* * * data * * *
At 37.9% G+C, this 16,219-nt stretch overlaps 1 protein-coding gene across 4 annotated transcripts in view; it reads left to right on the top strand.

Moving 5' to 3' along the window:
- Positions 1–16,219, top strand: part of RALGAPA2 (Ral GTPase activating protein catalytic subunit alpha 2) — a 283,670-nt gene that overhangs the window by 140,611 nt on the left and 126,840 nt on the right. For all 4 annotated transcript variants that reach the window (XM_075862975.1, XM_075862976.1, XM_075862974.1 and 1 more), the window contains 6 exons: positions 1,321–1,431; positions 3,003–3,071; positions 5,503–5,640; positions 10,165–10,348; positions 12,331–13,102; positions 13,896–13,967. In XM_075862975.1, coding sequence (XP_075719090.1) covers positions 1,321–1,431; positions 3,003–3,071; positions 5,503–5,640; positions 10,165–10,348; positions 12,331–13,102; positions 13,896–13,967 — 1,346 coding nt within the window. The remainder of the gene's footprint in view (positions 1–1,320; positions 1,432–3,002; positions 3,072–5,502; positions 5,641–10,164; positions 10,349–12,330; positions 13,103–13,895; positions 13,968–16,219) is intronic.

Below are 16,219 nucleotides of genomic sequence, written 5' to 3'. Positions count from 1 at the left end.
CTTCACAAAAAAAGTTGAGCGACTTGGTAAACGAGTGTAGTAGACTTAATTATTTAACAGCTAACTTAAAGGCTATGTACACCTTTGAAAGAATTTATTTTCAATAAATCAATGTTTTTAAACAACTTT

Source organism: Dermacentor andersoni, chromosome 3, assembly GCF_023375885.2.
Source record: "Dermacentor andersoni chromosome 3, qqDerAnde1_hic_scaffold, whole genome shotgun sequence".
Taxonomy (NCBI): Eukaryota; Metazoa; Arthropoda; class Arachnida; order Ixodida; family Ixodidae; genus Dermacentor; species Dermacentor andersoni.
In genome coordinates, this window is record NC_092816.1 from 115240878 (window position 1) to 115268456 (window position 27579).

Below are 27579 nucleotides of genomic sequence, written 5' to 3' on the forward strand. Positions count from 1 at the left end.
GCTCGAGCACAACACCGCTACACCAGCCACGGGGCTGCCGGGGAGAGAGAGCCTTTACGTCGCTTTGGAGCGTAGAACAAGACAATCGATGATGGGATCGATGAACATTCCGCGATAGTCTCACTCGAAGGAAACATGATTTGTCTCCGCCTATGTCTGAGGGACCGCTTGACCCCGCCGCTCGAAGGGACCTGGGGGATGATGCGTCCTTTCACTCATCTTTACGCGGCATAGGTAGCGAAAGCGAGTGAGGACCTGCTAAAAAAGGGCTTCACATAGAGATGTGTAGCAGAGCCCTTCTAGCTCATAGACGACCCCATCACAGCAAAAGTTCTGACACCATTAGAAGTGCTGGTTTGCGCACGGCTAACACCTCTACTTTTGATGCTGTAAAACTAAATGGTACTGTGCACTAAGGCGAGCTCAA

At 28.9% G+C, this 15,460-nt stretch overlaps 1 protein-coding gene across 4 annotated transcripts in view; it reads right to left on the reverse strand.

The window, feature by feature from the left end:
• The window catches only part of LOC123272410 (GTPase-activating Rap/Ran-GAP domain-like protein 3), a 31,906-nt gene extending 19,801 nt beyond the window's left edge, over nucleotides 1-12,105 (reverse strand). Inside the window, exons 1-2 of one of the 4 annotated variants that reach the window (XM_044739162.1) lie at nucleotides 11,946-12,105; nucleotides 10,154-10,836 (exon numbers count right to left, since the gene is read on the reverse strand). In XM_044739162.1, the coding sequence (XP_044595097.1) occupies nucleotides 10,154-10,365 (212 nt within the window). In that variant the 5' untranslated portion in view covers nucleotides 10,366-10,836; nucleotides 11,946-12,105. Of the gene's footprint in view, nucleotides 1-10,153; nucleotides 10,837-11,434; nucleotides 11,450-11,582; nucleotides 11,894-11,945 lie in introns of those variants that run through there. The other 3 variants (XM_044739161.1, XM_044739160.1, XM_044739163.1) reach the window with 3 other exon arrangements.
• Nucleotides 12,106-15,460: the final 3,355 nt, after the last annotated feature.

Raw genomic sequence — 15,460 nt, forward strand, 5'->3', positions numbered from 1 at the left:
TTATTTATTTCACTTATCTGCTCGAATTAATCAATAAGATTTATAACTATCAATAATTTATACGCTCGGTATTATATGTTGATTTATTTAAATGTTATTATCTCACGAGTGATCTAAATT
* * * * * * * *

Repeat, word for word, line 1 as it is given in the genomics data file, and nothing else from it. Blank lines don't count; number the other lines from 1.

At 37.9% G+C, this 16,219-nt stretch overlaps 1 protein-coding gene across 4 annotated transcripts in view; it reads left to right on the top strand.